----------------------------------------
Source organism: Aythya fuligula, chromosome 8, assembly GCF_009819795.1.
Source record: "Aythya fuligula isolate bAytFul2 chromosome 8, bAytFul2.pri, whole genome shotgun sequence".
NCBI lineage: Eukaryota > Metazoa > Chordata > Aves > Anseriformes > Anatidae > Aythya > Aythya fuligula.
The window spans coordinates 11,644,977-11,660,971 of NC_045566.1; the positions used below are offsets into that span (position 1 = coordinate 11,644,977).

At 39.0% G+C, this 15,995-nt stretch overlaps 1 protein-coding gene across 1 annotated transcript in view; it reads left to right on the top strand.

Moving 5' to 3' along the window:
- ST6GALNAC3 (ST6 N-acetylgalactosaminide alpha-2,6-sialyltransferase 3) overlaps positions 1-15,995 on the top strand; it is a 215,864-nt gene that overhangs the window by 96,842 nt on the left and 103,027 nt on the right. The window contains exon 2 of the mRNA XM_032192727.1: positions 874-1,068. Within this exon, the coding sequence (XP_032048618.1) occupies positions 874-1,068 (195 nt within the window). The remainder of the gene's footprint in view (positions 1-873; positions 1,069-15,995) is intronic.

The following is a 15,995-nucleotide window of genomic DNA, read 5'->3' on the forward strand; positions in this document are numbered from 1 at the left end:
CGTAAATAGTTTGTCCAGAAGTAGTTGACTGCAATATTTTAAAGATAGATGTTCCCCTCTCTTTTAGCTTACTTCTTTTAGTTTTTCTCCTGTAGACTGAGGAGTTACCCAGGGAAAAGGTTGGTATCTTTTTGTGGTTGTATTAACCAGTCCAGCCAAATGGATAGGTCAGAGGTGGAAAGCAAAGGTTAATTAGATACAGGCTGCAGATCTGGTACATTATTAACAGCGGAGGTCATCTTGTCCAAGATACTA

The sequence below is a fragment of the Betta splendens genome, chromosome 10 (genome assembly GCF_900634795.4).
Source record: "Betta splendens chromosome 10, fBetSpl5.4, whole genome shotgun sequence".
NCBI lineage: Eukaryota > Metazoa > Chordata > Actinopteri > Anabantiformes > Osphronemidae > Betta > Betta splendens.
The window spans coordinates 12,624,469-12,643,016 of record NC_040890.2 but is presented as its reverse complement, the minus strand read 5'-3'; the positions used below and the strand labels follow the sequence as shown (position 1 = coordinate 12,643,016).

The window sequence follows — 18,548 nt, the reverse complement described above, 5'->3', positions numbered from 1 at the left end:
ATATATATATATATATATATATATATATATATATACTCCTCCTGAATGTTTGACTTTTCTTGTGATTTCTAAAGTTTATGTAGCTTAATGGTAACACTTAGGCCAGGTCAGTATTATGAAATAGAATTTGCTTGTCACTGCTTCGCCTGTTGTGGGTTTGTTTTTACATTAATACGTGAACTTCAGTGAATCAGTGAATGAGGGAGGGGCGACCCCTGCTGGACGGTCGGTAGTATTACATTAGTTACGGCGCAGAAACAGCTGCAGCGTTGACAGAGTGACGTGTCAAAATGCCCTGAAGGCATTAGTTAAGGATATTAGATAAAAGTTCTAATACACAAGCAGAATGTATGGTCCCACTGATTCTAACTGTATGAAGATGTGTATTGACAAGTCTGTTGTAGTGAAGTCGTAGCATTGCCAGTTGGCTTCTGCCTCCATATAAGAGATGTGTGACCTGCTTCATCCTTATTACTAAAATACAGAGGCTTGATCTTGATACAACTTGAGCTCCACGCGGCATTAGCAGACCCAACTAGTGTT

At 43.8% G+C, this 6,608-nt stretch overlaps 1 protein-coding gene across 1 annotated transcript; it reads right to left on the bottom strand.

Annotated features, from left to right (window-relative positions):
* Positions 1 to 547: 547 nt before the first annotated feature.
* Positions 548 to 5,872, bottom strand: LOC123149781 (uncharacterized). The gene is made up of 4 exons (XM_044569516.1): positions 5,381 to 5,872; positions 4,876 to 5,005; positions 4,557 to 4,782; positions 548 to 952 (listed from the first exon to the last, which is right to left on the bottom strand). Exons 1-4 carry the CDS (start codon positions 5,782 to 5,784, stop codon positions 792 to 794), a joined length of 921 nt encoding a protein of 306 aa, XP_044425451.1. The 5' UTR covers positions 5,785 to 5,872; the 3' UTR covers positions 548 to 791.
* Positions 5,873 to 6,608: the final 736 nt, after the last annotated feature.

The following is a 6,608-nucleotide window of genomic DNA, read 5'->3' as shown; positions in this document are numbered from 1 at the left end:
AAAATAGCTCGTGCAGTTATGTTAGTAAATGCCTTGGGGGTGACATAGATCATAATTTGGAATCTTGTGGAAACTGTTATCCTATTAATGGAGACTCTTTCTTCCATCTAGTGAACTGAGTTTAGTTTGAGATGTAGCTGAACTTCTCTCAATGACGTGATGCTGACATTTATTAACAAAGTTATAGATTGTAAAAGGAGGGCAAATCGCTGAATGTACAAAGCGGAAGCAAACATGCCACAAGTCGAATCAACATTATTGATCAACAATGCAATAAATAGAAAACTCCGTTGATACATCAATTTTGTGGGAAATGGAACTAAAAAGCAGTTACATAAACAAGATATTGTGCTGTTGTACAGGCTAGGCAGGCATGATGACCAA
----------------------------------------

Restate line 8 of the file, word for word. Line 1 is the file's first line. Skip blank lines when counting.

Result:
The following is a 15,995-nucleotide window of genomic DNA, read 5'->3' on the forward strand; positions in this document are numbered from 1 at the left end: